Pamela Shumba, Senior Reporter
TEACHERS have petitioned Parliament demanding that Government immediately releases a teacher salary rescue package of US$200 on top of their RTGS salaries saying earnings have been eroded by inflation.
Speaker of Parliament Advocate Jacob Mudenda on Tuesday advised Parliamentarians that he had received the petition from the Zimbabwe Teachers’ Association (Zimta) and the Progressive Teachers’ Union of Zimbabwe (PTUZ).
“I wish to advise the House that on June 14, 2019, Parliament of Zimbabwe received a petition from the Zimta and PTUZ beseeching Parliament to ensure that the Government reviews teachers’ salaries according to the prevailing inflation and interbank market rates.
“The associations have said they want teachers to be paid at least US$200 in addition to their RTGS dollar salaries,” said Advocate Mudenda.
He said the petition has since been referred to the Portfolio Committee on Public Service, Labour and Social Welfare.
In an interview yesterday, Zimta president Mr Richard Gundane said Government must urgently pay the rescue package.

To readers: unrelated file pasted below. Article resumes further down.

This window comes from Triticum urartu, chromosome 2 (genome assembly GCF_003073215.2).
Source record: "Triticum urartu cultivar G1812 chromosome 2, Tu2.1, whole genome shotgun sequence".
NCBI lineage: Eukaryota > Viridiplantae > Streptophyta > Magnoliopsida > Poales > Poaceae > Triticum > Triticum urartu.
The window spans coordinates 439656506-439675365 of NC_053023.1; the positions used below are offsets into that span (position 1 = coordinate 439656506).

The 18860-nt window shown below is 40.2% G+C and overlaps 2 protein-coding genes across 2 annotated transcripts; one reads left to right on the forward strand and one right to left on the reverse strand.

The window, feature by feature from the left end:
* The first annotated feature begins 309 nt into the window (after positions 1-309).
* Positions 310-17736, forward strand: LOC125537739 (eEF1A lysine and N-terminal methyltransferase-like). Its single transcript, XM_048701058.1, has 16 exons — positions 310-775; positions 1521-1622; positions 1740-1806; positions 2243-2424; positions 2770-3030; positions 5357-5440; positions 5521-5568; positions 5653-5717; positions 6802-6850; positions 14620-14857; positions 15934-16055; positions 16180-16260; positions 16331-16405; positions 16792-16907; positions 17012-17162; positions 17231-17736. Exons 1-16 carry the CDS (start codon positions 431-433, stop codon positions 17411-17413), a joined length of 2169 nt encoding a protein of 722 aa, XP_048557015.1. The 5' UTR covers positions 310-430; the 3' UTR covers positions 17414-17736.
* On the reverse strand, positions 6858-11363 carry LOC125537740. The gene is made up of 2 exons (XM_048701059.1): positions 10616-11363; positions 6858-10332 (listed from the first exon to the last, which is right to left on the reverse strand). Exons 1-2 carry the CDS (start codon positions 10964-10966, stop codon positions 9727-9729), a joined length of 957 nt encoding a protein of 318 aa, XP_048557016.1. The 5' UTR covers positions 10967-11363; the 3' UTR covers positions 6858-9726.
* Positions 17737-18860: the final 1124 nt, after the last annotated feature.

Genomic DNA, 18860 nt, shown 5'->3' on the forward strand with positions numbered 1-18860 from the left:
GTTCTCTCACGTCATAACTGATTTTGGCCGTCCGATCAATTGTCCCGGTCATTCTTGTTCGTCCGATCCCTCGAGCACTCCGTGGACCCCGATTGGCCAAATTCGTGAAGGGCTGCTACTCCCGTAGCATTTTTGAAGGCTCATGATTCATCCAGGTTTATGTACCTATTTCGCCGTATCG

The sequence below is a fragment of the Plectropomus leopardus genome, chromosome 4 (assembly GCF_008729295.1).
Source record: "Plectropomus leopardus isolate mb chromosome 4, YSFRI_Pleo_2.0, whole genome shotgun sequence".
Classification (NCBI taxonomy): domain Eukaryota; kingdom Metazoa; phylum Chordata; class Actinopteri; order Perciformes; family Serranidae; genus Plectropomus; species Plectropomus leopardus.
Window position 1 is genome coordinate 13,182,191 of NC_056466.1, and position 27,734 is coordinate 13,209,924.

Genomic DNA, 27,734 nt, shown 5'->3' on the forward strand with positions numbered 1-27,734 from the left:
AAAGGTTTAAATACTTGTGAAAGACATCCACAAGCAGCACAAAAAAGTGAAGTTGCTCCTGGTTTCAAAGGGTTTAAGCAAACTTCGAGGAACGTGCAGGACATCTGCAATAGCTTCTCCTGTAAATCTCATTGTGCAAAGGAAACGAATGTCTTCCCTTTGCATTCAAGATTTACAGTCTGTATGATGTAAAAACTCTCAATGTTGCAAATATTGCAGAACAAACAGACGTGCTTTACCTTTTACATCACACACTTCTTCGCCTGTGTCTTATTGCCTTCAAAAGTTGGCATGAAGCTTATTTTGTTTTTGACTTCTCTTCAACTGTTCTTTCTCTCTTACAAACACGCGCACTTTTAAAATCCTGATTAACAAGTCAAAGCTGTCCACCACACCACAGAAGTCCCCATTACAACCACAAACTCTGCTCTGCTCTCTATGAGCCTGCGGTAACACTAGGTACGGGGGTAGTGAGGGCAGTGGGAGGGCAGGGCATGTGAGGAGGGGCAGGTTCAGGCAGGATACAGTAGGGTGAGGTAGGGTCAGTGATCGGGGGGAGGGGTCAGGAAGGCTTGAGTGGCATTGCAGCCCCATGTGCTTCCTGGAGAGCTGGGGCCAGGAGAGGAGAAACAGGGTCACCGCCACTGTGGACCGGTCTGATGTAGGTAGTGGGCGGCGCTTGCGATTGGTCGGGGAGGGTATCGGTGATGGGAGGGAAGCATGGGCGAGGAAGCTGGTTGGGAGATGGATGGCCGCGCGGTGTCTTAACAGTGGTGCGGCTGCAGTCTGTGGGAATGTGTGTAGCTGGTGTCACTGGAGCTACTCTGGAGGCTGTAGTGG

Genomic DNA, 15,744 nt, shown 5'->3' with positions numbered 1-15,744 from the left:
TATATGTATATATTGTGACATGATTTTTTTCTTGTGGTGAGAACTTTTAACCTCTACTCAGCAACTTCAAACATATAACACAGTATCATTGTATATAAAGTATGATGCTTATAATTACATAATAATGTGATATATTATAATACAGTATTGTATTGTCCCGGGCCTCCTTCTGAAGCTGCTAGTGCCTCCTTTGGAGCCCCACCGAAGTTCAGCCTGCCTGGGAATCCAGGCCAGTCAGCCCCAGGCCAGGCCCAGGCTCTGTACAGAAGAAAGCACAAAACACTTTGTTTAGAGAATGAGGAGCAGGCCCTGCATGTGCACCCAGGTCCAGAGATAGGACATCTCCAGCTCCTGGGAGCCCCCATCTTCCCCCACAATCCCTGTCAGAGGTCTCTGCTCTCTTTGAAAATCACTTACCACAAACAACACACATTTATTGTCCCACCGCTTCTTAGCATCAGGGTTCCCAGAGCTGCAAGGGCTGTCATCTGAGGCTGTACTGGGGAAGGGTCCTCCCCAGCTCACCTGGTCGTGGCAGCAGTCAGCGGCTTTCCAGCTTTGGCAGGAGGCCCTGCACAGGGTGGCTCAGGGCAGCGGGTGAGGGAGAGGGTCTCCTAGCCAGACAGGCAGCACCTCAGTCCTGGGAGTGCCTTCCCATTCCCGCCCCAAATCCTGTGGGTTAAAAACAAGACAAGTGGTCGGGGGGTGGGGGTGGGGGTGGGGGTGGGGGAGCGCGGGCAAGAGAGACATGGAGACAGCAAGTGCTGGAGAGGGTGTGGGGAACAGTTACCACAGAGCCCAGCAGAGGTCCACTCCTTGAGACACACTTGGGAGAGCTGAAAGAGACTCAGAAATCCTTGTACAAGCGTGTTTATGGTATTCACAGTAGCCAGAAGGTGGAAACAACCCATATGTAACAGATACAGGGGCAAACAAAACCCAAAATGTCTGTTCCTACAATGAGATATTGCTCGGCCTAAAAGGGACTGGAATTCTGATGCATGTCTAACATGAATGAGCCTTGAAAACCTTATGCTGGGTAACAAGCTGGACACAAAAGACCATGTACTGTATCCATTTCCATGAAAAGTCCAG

“Schools are also under great pressure and financial stress. Government should consider strengthening safety nets to protect the learner’s right to quality education in keeping with SDG 4.
“SDG 4 calls for inclusive and equitable quality education and promotion of lifelong learning opportunities for all. Education is a fundamental human right and is indispensable for the achievement of sustainable development,” said Mr Gundane.
Last month, Finance and Economic Development Minister Professor Mthuli Ncube told Parliament that Government will continue to engage civil servants and adjust their salaries against the prevailing inflation levels but not the foreign currency exchange rate.
Responding to MPs questions, Prof Ncube said Government cannot benchmark its workers’ salaries on the RTGS dollar exchange rate to the United States dollar.
Minister Ncube said Government had recorded surplus revenue in both RTGS and US dollars, which has benefited civil servants and other humanitarian needs such as Cyclone Idai relief efforts.
“First of all, when you think of salary adjustments for the civil servants, we never benchmark to an exchange rate to the USD in which case he’s used a parallel market rate of 1:8. We don’t do that. We try to bench mark salaries to the inflation level and that is how it ought to be done,” he said.
“Secondly, should we give civil servants an increase in line with the exchange rate which some Members of Parliament are mentioning? The answer is no. We’ll continue to engage the civil servants and it will be an increase that begins to ameliorate against the current levels of inflation and we’ll continue to engage them so that we can adjust their emoluments both in monetary and non-monetary terms.”